Lack of regular communication and last-minute requests for information are the biggest frustrations for firms when outsourcing their entity management obligations according to new research* from Ocorian, a global market leader in corporate services.
Companies looking to switch can now download Ocorian’s new guide entitled, ‘A complete guide to switching your corporate services provider’, to help them decide when and why to switch - and then how to do it with ease.
Ocorian’s study found 62% say poor communication is their biggest frustration, while the same number highlight frequent last-minute requests for information as a key grievance.
51% not confident their service provider is keeping up to date with compliance and reporting
Worryingly, the research with firms based mainly in the UK but also in Switzerland, Sweden, the Netherlands, Germany, France, Italy and Denmark found more than half (51%) are not confident their service provider is keeping up to date with compliance and reporting requirements.
Ocorian, which supports 15,000-plus corporate entities across its global network, questioned 100 company secretaries, general counsels and senior tax and corporate lawyers working for companies with combined revenues of more than £45.8 billion.
26% plan to change providers in next 18 months
It found more than a quarter (26%) plan to change providers in the next 18 months with 13% bringing the work back inhouse and 11% moving to another corporate services provider while 2% aim to bring in additional support.
When considering switching service providers, nearly two-thirds (64%) cite the poor quality of data and reporting from their existing provider being the main driver for change. More than half (54%) say service levels are the issue and 48% plan to switch as a result of technology problems. Two out of three (67%) of firms review suppliers annually while 33% do so every two to three years.
Corporates need to rely on service providers to make life easy for them
The research, however, found some reluctance to switch. The biggest concern about switching identified is the lengthy due diligence process involved in appointing a new provider with 81% concerned about onboarding a new supplier. Around 56% are concerned about the amount of work involved in a transfer while 42% are concerned about the reaction from the incumbent.
Jason Gerlis, Global Head of Corporate Services at Ocorian said: “Corporates need to be able to rely on outsourced providers who make life easy with regular communication and with work completed on time.
“If companies cannot rely on partners to be up to date with compliance and reporting regulations there are risks to their business and it makes sense to switch. It may seem easier to stick with a current provider, but the cost of not switching when you have concerns could cause bigger issues for your business down the line.”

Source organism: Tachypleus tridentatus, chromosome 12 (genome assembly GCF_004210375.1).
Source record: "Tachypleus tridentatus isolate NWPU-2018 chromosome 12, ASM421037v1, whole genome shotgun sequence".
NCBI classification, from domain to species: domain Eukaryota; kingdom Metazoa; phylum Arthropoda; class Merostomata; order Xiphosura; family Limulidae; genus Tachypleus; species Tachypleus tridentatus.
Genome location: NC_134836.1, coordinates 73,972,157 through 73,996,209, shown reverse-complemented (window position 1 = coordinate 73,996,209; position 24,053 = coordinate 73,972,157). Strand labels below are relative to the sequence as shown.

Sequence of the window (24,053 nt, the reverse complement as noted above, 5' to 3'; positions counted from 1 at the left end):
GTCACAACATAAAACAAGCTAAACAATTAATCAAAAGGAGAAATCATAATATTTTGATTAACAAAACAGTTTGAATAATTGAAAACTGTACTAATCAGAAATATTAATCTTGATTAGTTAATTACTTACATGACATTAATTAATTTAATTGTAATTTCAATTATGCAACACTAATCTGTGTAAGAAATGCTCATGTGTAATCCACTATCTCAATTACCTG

How Ocorian can make life easy for you
Ocorian provides entity management, fiduciary and corporate administration to thousands of businesses around the world offering a broad range of corporate services to establish, administer and give substance to a wide range of legal structures across sectors including telecommunications, energy, manufacturing, aviation and shipping.
Its company incorporation specialists are commonly involved in the set up and ongoing administration of corporate structures and SPVs for M&A, private equity investment, asset housing, restructures, real estate, international expansion, funds and debt listing purposes.
Ocorian also provides a range of ancillary services including corporate administration, statutory compliance, board meeting support and local resident director services. Its global network means local experts have in-depth knowledge of the regulatory requirements in different jurisdictions ensuring the establishment of entities complies with all local laws.
* Ocorian commissioned independent research company PureProfile to interview 100 company secretaries, general counsels and senior tax and corporate lawyers working for FTSE 250 or FTSE 350 companies and private companies with annual revenues of between £10 million and £1 billion during June 2023. Senior executives interviewed work in the UK, Switzerland, Sweden, the Netherlands, Germany, France, Italy and Denmark in the energy, mining, retail, real estate, transport and manufacturing sectors and currently use third-party corporate services provider for some or all of their entity management obligations.